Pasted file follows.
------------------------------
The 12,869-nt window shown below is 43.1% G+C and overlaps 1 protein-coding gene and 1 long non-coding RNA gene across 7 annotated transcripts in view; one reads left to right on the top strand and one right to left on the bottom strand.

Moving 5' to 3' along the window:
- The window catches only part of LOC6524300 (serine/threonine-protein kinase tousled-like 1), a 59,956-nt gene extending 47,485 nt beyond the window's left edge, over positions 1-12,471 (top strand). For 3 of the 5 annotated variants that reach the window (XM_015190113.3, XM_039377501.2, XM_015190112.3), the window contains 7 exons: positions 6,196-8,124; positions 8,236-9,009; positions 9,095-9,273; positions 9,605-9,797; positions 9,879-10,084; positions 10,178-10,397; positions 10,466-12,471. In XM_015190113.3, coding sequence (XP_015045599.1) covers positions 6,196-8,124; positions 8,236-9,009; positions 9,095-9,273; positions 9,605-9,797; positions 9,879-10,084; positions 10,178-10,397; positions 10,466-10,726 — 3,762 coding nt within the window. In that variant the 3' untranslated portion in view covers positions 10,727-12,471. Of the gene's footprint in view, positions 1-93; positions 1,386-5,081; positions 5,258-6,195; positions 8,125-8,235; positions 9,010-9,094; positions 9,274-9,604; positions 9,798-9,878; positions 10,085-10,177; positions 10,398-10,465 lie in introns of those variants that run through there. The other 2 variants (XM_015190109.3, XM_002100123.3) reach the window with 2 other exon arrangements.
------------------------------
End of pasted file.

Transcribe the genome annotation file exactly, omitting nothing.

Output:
The 12,869-nt window shown below is 43.1% G+C and overlaps 1 protein-coding gene and 1 long non-coding RNA gene across 7 annotated transcripts in view; one reads left to right on the top strand and one right to left on the bottom strand.

Moving 5' to 3' along the window:
- The window catches only part of LOC6524300 (serine/threonine-protein kinase tousled-like 1), a 59,956-nt gene extending 47,485 nt beyond the window's left edge, over positions 1-12,471 (top strand). For 3 of the 5 annotated variants that reach the window (XM_015190113.3, XM_039377501.2, XM_015190112.3), the window contains 7 exons: positions 6,196-8,124; positions 8,236-9,009; positions 9,095-9,273; positions 9,605-9,797; positions 9,879-10,084; positions 10,178-10,397; positions 10,466-12,471. In XM_015190113.3, coding sequence (XP_015045599.1) covers positions 6,196-8,124; positions 8,236-9,009; positions 9,095-9,273; positions 9,605-9,797; positions 9,879-10,084; positions 10,178-10,397; positions 10,466-10,726 — 3,762 coding nt within the window. In that variant the 3' untranslated portion in view covers positions 10,727-12,471. Of the gene's footprint in view, positions 1-93; positions 1,386-5,081; positions 5,258-6,195; positions 8,125-8,235; positions 9,010-9,094; positions 9,274-9,604; positions 9,798-9,878; positions 10,085-10,177; positions 10,398-10,465 lie in introns of those variants that run through there. The other 2 variants (XM_015190109.3, XM_002100123.3) reach the window with 2 other exon arrangements.